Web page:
a LogicalQuery is composed by a set of QueryClauses
a QueryClause can refer to the SM level or to the SI level
Several types of clauses
SeCo Overview: Transformations
Vertical transformations for Queries and ServiceMarts
Query Execution transformation (at runtime)
Result transformation (at runtime)
1 1 2 4 3
For moving among different conceptualization levels
For providing recommendations
For transforming informations
service mart and query: for moving from conceptual to logic to phisical level
for reshaping the data in the resultset (exploratory approach implemented by liquid query)
For enriching the results with personalization and recommendations
Query Execution transformation
Query execution as a transformation
model of the query parameters -> model of the query results
Represented as a Query Plan model
well-defined scheduling of service invocations, possibly parallelized, that complies with their service interface and exploits the ranking in which search services return results to rank the combined query results.
QueryPlan metamodel + Concrete Syntax = Panta Rhei Language
Query plan metamodel
Transformations: Panta Rhei
describes both the execution flow and the data flow between nodes.
Several types of nodes exist
service invocators, sorting, join, and chunk operators, clocks (defining the frequency of invocations), caches, and others.
The query result model is constructed stepwise, following the execution flow
Transformations: Query to Plan (1/2)
1 st phase: an ATL helper (functional program) encapsulates the scheduling algorithm of the execution plan.
The function produces a representation of a partial order of the clauses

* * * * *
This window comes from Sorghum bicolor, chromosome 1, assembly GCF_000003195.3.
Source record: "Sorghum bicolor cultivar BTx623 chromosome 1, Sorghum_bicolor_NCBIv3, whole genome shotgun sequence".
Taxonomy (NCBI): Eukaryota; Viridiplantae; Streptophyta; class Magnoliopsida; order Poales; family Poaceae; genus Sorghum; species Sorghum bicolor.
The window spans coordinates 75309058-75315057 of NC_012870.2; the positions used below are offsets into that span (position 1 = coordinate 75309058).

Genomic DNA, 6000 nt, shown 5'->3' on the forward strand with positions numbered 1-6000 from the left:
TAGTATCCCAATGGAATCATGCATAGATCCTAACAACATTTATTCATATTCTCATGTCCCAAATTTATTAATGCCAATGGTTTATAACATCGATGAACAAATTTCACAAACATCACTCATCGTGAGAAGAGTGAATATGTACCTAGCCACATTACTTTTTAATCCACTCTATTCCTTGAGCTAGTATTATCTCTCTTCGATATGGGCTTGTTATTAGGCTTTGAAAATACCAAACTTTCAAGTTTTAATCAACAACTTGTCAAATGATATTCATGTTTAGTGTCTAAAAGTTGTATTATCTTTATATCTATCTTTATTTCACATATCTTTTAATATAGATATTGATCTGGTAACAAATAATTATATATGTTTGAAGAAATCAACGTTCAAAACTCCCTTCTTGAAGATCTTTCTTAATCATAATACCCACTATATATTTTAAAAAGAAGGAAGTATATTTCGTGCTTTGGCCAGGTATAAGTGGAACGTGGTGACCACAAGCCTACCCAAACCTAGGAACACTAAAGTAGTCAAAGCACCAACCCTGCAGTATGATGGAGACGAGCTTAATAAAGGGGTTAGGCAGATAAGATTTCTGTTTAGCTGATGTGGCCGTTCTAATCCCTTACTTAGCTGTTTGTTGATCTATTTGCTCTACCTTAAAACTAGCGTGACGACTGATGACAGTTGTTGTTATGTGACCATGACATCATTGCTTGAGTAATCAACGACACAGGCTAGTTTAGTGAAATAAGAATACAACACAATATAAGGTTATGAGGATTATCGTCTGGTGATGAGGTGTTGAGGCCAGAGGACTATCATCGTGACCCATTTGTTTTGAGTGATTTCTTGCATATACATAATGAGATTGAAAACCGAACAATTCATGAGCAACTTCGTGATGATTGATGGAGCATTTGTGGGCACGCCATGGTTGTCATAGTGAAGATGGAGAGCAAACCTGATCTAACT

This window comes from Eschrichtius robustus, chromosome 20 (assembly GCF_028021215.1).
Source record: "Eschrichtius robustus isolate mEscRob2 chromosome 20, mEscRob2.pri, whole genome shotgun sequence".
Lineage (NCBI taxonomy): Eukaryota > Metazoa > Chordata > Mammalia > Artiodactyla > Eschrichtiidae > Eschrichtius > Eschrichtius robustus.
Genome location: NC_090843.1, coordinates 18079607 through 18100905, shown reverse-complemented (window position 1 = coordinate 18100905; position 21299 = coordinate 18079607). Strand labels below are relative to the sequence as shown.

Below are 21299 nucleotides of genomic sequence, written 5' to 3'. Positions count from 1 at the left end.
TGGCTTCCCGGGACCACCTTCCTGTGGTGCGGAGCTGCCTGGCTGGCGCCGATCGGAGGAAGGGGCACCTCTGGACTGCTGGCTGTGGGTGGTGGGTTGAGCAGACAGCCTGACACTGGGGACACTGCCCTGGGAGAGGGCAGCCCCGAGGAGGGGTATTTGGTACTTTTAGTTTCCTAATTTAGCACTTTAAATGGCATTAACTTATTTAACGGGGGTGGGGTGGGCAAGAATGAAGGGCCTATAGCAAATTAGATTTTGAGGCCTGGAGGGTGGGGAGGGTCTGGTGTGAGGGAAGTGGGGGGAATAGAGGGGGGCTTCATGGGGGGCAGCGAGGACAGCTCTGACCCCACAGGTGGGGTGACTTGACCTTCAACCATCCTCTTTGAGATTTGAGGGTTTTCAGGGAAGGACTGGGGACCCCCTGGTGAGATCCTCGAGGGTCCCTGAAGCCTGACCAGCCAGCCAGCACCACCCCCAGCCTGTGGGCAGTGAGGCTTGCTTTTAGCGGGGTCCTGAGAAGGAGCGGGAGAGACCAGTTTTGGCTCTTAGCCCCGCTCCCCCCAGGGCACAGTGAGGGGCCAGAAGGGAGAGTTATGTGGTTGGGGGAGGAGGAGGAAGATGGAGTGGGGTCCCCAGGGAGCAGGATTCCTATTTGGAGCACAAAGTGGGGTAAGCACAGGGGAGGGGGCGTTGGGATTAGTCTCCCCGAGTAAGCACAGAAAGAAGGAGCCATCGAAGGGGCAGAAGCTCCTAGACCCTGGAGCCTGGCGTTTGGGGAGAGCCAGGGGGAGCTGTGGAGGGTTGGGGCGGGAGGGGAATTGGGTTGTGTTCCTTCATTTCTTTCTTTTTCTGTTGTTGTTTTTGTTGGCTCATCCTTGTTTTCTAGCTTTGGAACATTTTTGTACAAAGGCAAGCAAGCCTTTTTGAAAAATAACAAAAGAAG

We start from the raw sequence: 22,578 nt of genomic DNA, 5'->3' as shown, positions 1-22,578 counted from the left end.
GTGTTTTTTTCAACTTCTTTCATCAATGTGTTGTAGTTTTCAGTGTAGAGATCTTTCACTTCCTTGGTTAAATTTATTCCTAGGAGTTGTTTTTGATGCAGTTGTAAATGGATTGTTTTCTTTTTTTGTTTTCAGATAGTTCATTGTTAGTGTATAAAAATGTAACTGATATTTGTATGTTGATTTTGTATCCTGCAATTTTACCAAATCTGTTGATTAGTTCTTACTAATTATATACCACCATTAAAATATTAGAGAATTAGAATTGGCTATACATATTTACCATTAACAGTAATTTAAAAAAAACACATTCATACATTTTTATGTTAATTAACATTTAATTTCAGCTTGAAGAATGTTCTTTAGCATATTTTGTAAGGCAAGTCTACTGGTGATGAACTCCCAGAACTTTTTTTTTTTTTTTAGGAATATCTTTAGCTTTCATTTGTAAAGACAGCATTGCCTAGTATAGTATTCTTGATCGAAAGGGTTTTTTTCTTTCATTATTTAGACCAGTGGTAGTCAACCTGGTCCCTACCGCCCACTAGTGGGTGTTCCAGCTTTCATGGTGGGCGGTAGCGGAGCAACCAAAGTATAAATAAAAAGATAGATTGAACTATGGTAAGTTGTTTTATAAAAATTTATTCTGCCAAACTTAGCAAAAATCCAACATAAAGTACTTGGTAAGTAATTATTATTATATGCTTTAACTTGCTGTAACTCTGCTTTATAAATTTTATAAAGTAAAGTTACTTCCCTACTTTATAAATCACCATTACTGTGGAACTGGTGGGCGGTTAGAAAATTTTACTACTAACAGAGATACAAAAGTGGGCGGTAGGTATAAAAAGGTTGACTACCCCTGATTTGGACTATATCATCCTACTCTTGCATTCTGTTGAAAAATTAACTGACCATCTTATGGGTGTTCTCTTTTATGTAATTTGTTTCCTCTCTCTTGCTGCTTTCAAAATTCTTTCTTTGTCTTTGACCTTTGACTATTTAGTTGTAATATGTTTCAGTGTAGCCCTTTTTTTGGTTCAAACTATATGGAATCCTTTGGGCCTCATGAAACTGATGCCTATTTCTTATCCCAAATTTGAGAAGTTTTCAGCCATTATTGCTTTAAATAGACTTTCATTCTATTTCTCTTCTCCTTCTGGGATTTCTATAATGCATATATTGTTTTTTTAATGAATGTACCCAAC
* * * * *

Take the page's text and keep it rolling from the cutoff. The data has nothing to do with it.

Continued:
Several very different scheduling algorithms can be used in this phase, and the transformation structure allows to easily swap the preferred one, also at runtime
2 nd phase generates the output Pantha Rhei query plan. In this phase the following mappings are assumed:
Invocation clauses become Service invocation nodes
Join clauses become parallel joins or pipe joins
The connections between the nodes are generated based on the ordering calculated in the first phase.
A Higher Order Transformation (HOT) could be used to automatically modify the logic of the plan, based on domain-specific needs or insights
User interaction metamodel
Implemented by the Liquid Query paradigm
Model Transformation Challenges
Specification of mappings for data extraction
Simple interface based on MT
e.g. using Model Weaving, Transformations by Example.
Transformations for building views of the results.
views and viewpoints on models
i.e. model transformations to filter or change the representation of a given data set
Search process orchestration in light of model transformations.
the Pantha Rhei DSL can be seen as a model transformation.
formalization is needed to represent query plans as composition of operations on models.
Search on query models.
Search within the domain of the queries themselves
Ex: most typical queries and their relationship to usage patterns
Experiments and prototypes
Main SeCo concept models in ECORE
Implemented ATL transformation that generates the query plan from query and service mart definitions, using trivial strategies
Further works: implementing different optimization strategies, by adopting rule-based optimization (old concept in the DB field)
Prototypes available online: http://dbgroup.como.polimi.it/brambilla/SeCoMDA
Search Computing as integration of several interacting models,
Partition of the design space and responsibilities on the different roles and involved expertise, in a non-trivial way
Objective: is to replace programming with model driven development wherever possible, yielding to flexibility and efficiency.
A model transformation approach is a good tool for clarifying the problem and solution space
Probably not viable for actual implementation of the search system, because of performance /scalability issues
Current status of the project and state of the art recorded in the book: Search Computing Challenges and Directions (Springer LNCS, vol. 5950, Ceri-Brambilla eds.)